Slain Motorist’s Family Loses Tall Grass Award

     BEAUMONT, Texas (CN) – Texas is not responsible for the death of a motorist whose vision was obstructed by tall grass in a highway median, a state appeals court ruled.
     The ruling invalidates a $1.1 million award to the family of Hazel Zapf who was killed while trying to cross the southbound lane of Highway 347 in August of 2008.
     Though jurors had found that both the state and Zapf were negligent, they assigned 90 percent of the blame to the Department of Transportation for failing to maintain the grassy median that obstructed Zapf’s view.
     A three-judge panel with the 9th Court of Appeals in Beaumont reversed on Jan. 17.
     “We conclude that the evidence admitted in the Zapfs’ trial is legally insufficient to show that the Department had actual knowledge that tall grass had grown to a height to obstruct the vision of drivers using the median at issue,” Justice Hollis Horton wrote for the panel.
     The Zapfs had failed to show Texas knew how the grass affected motorists.
     In City of Dallas v. Thompson, the Texas Supreme Court distinguished between constructive knowledge and actual knowledge in such cases, according to the ruling.
     That 2006 decision states that “the actual knowledge required for liability is of the dangerous condition at the time of the accident, not merely of the possibility that a dangerous condition can develop over time.”
     Evidence produced by the Zapfs shows that the median required mowing outside of a regular mowing schedule.
     But Horton said this evidence shows only the state “should have” known that tall grass could be present, not that Texas knew of its presence.
     “In the case before us, no evidence was admitted during the trial showing that a department employee, prior to the accident, had seen the grass growing to a hazardous height after it had last been cut,” the 12-page opinion states. “Additionally, no department employee acknowledged knowing, during the three-week period before Hazel’s collision, that the grass had grown to a sufficient height that it presented a hazard to drivers using the turning lane.”
     During the three weeks before the collision and the last mowing of the median, the state’s mowing inspector, Debra Hurst, never mentioned the grass growing to where it would obscure motorist vision, according to the ruling.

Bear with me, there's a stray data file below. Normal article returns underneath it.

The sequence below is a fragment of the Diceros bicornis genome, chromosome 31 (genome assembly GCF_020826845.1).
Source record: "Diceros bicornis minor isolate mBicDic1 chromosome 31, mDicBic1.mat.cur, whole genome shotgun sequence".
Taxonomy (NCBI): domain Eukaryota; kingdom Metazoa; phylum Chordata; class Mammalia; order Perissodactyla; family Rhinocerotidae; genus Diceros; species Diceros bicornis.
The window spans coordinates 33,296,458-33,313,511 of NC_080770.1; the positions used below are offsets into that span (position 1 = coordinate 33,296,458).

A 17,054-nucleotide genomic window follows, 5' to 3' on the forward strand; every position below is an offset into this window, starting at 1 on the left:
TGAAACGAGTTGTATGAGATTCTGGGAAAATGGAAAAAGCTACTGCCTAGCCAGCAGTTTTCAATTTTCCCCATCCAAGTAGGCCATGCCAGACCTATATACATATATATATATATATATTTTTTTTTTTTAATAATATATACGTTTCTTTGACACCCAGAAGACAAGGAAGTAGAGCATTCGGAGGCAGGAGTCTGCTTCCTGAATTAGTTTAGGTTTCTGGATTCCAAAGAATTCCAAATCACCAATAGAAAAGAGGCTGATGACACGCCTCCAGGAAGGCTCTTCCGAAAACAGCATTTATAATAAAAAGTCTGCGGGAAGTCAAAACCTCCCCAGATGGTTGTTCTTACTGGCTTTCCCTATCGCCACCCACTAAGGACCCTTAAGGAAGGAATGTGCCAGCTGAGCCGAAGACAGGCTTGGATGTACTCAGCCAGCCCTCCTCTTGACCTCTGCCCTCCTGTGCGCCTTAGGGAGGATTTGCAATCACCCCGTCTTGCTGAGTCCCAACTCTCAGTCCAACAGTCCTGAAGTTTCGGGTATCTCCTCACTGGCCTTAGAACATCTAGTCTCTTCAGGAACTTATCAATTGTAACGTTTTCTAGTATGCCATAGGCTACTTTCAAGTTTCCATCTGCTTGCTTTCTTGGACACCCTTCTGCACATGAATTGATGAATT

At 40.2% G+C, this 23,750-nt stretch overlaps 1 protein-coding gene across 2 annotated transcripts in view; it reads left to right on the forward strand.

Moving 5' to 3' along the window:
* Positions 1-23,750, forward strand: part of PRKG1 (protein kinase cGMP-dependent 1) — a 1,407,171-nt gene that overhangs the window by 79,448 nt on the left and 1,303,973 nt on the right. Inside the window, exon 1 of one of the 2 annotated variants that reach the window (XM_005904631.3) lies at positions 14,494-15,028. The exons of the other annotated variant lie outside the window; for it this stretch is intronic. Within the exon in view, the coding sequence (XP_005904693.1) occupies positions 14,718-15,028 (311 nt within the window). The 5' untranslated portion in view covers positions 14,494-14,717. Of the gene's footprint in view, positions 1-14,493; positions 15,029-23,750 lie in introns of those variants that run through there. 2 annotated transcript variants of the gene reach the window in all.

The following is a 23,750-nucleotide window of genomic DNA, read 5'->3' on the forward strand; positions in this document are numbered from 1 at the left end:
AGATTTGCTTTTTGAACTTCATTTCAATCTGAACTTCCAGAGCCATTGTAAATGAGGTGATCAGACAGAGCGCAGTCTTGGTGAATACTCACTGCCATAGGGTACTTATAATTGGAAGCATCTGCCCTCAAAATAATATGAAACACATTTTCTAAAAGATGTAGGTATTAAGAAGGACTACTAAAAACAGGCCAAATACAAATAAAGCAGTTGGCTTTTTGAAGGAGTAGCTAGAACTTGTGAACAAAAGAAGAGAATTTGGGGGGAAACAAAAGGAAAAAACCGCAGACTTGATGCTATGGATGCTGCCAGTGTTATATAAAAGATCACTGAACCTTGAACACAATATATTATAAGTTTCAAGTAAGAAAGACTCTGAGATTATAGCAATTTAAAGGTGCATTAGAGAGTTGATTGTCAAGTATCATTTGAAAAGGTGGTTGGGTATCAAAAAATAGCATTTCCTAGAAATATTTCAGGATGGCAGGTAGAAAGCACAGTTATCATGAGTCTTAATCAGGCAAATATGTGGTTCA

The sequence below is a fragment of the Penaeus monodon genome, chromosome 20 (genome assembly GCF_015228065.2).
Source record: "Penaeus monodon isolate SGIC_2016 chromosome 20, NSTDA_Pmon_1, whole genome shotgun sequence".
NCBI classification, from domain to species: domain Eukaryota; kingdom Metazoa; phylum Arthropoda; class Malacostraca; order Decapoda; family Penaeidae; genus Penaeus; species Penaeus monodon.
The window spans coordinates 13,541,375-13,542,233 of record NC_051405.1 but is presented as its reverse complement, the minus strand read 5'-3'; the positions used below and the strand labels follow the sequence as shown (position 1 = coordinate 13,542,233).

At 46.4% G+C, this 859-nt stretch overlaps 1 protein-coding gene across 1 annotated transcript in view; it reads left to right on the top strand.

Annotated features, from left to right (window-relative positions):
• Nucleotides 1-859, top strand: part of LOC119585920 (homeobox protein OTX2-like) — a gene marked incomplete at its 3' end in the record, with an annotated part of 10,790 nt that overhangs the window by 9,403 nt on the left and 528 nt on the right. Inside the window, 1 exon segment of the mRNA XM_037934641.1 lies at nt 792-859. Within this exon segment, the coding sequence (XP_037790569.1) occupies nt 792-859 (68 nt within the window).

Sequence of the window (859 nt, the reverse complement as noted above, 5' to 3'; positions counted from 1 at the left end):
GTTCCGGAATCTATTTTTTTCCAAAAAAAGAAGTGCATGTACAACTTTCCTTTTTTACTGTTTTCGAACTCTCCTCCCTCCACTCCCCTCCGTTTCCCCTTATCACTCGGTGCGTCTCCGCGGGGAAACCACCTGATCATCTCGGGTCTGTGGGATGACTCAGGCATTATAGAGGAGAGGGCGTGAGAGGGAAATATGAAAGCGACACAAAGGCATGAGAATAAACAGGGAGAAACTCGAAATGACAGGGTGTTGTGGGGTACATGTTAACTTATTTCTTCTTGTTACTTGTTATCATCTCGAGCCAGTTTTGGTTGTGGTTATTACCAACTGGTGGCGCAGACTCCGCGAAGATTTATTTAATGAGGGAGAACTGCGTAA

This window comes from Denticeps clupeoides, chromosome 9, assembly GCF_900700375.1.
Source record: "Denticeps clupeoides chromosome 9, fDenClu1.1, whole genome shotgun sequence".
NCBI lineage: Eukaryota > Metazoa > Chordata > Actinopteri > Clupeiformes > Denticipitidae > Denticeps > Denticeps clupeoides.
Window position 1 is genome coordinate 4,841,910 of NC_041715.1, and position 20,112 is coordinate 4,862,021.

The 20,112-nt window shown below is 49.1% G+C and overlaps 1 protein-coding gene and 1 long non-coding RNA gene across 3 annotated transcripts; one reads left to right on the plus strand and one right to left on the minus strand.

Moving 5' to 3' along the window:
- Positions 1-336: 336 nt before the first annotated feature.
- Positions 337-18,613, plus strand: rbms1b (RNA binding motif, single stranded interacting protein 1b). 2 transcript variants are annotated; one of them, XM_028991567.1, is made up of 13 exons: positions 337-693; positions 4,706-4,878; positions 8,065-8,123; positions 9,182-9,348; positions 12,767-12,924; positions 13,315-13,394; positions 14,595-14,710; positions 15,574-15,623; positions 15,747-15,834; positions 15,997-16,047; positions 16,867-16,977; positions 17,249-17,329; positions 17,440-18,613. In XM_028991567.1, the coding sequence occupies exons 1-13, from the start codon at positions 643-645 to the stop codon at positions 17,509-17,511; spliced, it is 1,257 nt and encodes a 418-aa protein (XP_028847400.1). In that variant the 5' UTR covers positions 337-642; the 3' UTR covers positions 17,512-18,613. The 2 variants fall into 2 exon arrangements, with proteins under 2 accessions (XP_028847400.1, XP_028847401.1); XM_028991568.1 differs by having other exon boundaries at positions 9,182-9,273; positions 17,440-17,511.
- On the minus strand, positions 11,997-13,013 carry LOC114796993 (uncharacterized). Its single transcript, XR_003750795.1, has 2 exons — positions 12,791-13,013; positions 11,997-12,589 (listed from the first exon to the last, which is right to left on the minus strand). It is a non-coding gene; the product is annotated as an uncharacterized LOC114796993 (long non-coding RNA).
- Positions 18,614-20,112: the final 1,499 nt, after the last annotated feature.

“Instead, Hurst’s testimony reflects that she observed tall grass in the median of Highway 347 on August 21, 2008, the day after Hazel’s collision; at that time, she asked the contractor to perform an emergency spot mow,” Horton wrote. “While Hurst acknowledged that the same area had required four emergency spot mows between May and September of the previous year, she was never asked whether she realized before Hazel’s August 20, 2008, collision that the grass had grown to an unacceptable height after it was last cut.”
     The panel also declined to credit the testimony of David Mann, a nearby automotive and transmission shop owner, as showing that Texas had actual knowledge of the tall grass. Mann testified that he contacted the state more than 20 times since 2004 about the tall grass in the median.
     “In late July 2008, Mann called the department complaining about tall grass in the median after three wrecks occurred in one day,” the opinion states. “Nevertheless, the parties both acknowledge that the median was last cut on July 28 and 29, 2008, as part of the regularly scheduled maintenance performed in that area. Importantly, Mann did not testify that he called to report problems with the height of the grass in the median at issue after it was mowed in late July.”
     The remainder of Mann’s testimony does not show the state knew the grass was too high before Zapf’s collision, according to the ruling.
     “Although Mann suggested that the tall grass allowed police officers to hide in the median ‘[w]here they can issue more speeding citations[,]’ nothing established that he had knowledge of the department’s policies,” Horton wrote. “As a result, his opinion that allowing the grass to grow to help another state agency’s function is nothing more than unsupported opinion and provides no support for the verdict.”

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